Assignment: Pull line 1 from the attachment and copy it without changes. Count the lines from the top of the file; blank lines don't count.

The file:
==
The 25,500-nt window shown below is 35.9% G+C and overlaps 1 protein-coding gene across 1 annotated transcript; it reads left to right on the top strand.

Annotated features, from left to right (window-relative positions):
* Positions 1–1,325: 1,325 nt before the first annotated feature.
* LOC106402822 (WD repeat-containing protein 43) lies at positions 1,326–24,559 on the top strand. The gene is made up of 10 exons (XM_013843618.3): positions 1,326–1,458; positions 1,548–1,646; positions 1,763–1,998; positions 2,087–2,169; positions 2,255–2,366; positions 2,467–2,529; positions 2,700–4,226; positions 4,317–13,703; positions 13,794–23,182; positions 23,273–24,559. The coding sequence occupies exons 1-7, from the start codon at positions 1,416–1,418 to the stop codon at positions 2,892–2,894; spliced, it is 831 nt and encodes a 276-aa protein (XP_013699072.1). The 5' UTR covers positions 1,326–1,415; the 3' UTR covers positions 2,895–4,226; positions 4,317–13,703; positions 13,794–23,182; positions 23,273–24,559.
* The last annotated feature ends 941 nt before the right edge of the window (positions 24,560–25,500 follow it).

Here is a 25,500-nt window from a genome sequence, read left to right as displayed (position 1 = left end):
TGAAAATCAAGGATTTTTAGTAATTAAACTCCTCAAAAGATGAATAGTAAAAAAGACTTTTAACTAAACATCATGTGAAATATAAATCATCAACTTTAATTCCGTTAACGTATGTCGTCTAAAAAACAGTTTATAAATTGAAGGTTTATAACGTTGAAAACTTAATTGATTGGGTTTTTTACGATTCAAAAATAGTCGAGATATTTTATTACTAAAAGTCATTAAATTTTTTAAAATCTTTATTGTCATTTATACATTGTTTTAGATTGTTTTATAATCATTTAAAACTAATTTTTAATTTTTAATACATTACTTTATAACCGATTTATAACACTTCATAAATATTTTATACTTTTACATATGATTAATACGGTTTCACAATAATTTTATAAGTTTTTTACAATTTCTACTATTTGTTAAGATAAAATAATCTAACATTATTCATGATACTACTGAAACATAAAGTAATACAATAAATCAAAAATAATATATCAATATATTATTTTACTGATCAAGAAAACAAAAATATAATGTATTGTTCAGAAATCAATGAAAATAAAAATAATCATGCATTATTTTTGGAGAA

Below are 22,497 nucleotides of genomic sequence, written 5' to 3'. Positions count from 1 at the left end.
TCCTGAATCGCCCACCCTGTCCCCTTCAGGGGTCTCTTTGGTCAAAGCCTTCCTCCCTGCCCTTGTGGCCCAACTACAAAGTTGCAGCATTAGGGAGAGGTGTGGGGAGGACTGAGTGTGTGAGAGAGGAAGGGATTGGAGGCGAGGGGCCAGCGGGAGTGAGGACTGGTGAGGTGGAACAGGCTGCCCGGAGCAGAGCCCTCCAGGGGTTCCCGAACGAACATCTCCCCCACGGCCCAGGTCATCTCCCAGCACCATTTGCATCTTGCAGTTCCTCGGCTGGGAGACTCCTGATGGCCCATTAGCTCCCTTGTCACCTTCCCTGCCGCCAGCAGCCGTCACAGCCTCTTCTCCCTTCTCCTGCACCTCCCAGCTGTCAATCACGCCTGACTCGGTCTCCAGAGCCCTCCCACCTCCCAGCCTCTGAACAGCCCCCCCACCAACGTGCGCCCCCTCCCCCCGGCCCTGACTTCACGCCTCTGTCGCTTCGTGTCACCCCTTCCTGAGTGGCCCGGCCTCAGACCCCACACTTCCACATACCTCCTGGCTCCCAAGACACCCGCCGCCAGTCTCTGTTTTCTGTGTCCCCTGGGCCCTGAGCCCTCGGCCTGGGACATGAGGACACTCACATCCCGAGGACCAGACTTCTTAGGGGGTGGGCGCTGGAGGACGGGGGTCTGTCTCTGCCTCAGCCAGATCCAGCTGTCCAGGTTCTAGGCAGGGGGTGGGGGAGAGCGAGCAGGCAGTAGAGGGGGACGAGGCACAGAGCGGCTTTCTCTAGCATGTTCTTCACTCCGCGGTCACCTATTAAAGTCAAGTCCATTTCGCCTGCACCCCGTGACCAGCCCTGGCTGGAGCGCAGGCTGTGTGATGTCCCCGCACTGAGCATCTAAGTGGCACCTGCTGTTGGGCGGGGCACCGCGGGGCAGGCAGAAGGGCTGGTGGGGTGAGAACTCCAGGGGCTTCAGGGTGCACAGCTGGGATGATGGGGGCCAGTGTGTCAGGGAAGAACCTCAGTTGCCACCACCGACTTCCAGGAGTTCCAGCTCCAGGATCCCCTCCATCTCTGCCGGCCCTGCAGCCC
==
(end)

The 25,500-nt window shown below is 35.9% G+C and overlaps 1 protein-coding gene across 1 annotated transcript; it reads left to right on the top strand.